But then, there is one problem with the A6's design, and that is the A7 Sportback. You get the same interior and same engines, but a much sexier exterior. It is more expensive however, so the A6 is probably the thinking person's option, then.
Speaking of engines, the 45 TFSI on test here, which you won't be able to deduce from the company's incredibly unintelligible new naming system – packs a 2.0-litre turbocharged four-cylinder petrol engine under the bonnet making a solid 180kW from 5000-6000rpm and 370Nm from 1600-4500rpm.
It's the same basic engine I recently tested in the A4 45 TFSI, but in the A6 it has a 48V mild hybrid system attached which, while it won't power the wheels, will allow the car to coast on flat ground or declines with the engine totally switched off, before firing back up again at a press of the throttle. The 55 TFSI also has the same system fitted, for reference.
Much like in the A4, while the four-pot A6's power outputs seem down a tad compared to the likes of the competition, the fact it's paired to a seven-speed dual-clutch automatic transmission and the company's famed quattro all-wheel drive system means that the rest of the driveline is able to effectively harness every ounce of power this engine has to offer.
Able to get from 0-100km/h in a very impressive 6.0 seconds, given the small size of the engine, it definitely feels as quick as it is, with it easy to tell from the driver's seat that all four wheels are putting the power down effectively.
The shifts from the dual-clutch 'box are bang on, too, with it never really hesitating and always seeming to find the right gear, and when you take over and shift it yourself with the wheel-mounted paddles, it's incredibly prompt and responsive to command.
For a turbocharged engine, the throttle response is pretty decent as well, with it feeling quick to spool up and carrying plenty of torque across the best part of the rev range, while that wide peak power plateau up top helps it feel fit for aggressive driving.
The quick-thinking gearbox will happily let you rev it out and hold it in it's sweet spot, with it making progress far more rapid than you may think. Sure, the V6 makes it only feel even more muscular, but the four-pot is honestly all you really need.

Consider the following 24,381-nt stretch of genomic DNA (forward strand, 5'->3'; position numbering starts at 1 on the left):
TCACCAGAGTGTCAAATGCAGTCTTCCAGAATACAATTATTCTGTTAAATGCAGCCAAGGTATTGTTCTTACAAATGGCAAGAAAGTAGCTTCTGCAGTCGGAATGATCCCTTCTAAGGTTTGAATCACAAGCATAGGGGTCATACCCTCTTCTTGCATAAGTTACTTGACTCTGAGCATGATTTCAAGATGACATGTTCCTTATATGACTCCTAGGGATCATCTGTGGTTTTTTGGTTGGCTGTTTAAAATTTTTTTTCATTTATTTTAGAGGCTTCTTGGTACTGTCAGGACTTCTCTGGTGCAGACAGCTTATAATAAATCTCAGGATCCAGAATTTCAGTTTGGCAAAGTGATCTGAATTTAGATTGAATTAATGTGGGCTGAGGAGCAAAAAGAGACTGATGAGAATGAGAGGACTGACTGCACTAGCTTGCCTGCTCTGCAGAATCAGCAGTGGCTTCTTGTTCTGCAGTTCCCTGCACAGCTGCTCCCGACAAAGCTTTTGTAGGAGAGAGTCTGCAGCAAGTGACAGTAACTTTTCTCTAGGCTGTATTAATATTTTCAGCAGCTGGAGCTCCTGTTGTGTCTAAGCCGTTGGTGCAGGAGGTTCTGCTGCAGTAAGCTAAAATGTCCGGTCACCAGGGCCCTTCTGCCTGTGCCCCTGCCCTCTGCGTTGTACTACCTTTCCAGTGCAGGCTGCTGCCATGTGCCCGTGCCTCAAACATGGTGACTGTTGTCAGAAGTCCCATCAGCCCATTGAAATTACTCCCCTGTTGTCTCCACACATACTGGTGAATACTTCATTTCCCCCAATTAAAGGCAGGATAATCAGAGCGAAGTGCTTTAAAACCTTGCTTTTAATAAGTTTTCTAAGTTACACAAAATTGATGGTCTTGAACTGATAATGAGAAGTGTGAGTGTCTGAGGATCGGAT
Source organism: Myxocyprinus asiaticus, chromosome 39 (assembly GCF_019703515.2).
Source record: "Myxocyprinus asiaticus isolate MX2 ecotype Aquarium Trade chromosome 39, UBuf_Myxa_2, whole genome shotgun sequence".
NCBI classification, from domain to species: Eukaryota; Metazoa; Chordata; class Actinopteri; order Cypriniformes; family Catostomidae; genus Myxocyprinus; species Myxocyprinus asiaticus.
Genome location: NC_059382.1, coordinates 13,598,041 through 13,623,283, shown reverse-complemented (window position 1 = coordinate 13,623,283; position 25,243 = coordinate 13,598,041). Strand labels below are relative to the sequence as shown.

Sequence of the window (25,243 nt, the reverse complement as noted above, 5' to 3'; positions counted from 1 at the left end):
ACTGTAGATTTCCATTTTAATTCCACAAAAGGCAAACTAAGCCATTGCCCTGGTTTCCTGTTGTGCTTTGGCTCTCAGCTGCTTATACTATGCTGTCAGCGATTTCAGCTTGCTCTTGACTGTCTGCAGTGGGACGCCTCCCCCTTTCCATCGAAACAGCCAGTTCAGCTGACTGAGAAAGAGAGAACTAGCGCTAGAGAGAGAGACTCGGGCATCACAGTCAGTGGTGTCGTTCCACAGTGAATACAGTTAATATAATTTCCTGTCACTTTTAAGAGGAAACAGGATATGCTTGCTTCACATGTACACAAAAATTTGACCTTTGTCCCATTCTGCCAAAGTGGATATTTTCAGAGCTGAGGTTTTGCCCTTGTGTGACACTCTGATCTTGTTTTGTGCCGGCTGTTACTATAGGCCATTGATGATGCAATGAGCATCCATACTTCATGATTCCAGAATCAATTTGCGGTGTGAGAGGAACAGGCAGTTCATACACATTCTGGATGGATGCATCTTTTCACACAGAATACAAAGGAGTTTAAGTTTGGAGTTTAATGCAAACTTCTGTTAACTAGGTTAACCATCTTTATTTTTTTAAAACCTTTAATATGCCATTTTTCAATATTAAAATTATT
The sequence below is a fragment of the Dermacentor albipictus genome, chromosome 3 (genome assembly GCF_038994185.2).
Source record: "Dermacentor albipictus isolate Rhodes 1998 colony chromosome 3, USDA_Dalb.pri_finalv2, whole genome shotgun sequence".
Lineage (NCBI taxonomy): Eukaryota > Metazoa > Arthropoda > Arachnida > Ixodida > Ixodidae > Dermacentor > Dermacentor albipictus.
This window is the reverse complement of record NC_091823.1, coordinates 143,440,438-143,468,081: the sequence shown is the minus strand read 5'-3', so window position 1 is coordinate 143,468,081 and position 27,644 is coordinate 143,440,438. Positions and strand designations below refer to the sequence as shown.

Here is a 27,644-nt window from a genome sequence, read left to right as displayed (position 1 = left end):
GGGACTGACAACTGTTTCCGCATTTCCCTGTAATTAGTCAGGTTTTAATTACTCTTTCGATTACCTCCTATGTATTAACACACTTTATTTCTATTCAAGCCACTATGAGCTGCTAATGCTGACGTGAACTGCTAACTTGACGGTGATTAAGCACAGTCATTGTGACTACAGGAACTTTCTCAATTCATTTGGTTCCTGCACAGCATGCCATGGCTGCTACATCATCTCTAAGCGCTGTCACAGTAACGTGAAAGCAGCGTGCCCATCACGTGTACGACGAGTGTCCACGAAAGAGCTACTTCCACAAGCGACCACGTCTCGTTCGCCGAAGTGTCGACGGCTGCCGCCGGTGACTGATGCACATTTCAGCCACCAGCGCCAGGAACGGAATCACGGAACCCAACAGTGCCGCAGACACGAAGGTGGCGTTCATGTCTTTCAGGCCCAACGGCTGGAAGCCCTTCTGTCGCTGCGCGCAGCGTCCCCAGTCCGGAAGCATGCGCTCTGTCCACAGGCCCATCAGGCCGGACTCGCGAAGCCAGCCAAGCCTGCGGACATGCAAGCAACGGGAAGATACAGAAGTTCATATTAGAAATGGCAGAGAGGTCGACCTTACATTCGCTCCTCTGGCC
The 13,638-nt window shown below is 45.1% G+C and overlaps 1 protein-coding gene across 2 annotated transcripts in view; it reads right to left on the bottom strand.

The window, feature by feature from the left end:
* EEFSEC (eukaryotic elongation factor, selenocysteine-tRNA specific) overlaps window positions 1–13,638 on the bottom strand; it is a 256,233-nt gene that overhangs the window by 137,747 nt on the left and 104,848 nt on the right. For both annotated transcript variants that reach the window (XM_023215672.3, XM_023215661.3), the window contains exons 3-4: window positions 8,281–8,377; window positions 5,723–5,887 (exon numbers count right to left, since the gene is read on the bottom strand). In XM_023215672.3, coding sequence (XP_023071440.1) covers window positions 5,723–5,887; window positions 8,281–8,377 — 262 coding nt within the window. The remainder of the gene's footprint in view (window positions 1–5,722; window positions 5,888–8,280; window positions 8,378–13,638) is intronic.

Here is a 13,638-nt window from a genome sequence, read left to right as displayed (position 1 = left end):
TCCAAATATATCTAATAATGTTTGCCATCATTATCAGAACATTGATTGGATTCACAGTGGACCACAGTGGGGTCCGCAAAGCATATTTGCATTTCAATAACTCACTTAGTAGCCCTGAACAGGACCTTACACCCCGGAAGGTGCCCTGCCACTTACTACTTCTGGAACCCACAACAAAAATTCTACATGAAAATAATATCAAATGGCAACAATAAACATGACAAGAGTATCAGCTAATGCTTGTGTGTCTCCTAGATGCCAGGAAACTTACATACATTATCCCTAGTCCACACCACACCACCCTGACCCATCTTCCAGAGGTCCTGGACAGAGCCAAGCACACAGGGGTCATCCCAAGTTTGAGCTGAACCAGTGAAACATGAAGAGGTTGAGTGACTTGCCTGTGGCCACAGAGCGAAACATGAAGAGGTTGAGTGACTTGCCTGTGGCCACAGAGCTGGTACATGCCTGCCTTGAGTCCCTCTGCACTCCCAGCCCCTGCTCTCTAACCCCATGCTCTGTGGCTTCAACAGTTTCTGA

Through the bends, it feels very solid and planted, with it holding its line confidently without the need to fight with the wheel to keep it on track. Body roll is well managed as well, and thanks to the quattro system, it'll allow you to get back on the power nice and early on the exit.
Even more impressive though is how well it rides and handles given the base model's fixed-rate springs which have been tuned with just enough rigidity to keep it balanced, but the right spring rate to prevent big hits upsetting the in-cabin experience. No doubt the 19-inch wheels – the smallest available – and the chubby sidewall of the tyres fitted to them make a difference when it comes to comfort as well.
Confident and confidence-inspiring, the A6 may look sleek and sedate, but it does make for a surprisingly good driver's car as it does everything you'd want a big sedan to do, and does it all well.
It might not be the cheapest car around given this base model is nudging six-figures, but when you consider just how well equipped it is and how well it performs in totally standard form, it's a price tag that in many ways does feel justified.
Now is finally the A6's time to shine, and shine brightly, it certainly does.
This article originally appeared on drivesection.com on February 4, 2020. The vehicle tested here was provided by Audi Australia for a week with a full tank of fuel.